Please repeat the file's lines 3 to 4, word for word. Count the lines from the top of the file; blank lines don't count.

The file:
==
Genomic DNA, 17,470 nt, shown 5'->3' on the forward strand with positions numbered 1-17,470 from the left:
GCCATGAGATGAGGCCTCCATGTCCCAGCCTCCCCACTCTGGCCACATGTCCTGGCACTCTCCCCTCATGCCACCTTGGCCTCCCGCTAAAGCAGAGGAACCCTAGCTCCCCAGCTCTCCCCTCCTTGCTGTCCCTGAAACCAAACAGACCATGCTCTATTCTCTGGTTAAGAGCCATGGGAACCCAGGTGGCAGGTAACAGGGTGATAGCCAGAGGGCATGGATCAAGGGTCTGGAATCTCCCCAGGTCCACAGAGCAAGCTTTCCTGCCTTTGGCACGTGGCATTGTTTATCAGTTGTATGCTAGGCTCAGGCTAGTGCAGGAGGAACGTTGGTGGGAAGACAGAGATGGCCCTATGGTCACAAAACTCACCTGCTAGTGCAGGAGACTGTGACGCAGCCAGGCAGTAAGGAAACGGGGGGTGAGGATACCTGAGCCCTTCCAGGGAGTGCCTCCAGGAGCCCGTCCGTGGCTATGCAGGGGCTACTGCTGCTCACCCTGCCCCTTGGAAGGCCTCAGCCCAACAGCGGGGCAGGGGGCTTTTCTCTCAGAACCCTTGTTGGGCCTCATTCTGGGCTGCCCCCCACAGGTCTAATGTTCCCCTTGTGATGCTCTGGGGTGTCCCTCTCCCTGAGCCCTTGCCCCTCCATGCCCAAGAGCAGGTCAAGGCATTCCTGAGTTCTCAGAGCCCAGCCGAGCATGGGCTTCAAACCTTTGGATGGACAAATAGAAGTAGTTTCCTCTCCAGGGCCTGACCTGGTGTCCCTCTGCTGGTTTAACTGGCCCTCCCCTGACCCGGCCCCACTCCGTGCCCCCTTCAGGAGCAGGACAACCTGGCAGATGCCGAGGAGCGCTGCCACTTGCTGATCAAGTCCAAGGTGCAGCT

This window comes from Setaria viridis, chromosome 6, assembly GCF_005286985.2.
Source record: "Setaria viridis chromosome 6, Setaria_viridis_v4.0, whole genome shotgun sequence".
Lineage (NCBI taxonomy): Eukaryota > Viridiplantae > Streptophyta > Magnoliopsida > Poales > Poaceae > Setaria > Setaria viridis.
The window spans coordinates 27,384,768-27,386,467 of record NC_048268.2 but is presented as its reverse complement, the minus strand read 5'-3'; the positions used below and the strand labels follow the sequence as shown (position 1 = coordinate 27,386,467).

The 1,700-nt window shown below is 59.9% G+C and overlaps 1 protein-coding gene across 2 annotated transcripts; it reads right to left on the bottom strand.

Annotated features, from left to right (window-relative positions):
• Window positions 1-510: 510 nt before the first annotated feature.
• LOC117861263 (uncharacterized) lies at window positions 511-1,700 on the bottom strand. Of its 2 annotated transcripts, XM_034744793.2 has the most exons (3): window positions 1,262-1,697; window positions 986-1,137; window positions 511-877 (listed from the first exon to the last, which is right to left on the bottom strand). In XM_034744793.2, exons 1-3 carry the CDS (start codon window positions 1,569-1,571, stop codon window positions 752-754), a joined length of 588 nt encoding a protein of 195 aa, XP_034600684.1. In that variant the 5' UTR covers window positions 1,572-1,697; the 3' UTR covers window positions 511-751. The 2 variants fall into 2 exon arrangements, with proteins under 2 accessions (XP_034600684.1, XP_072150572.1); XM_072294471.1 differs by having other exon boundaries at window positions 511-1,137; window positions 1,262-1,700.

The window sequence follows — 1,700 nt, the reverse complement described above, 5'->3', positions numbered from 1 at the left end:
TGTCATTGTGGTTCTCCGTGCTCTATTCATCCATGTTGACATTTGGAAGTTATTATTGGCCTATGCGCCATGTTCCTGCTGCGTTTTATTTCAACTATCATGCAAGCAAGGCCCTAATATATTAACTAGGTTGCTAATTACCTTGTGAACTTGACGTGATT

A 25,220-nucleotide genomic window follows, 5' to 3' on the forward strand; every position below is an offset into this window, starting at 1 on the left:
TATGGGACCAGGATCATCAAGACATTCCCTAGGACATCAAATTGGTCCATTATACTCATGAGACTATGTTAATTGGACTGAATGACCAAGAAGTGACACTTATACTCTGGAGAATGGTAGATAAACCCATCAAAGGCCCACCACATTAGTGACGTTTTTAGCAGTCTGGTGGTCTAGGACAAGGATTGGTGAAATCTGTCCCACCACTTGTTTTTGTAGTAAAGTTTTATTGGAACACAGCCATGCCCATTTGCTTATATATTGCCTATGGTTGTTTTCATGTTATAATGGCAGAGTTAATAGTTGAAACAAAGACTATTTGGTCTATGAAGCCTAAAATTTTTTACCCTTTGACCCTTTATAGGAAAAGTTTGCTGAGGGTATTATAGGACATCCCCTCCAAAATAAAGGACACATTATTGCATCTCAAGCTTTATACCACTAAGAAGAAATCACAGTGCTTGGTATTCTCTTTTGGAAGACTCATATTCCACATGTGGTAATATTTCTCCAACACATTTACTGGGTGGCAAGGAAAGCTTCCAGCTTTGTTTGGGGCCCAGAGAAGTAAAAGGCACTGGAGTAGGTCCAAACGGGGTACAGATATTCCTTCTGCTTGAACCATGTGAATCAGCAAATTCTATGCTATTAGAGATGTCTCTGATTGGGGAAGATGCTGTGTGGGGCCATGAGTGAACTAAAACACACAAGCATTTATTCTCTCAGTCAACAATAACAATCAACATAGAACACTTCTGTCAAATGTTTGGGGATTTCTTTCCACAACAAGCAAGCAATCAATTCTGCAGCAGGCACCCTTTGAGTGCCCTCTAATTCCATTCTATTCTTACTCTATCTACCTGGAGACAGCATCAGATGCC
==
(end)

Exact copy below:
This window comes from Setaria viridis, chromosome 6, assembly GCF_005286985.2.
Source record: "Setaria viridis chromosome 6, Setaria_viridis_v4.0, whole genome shotgun sequence".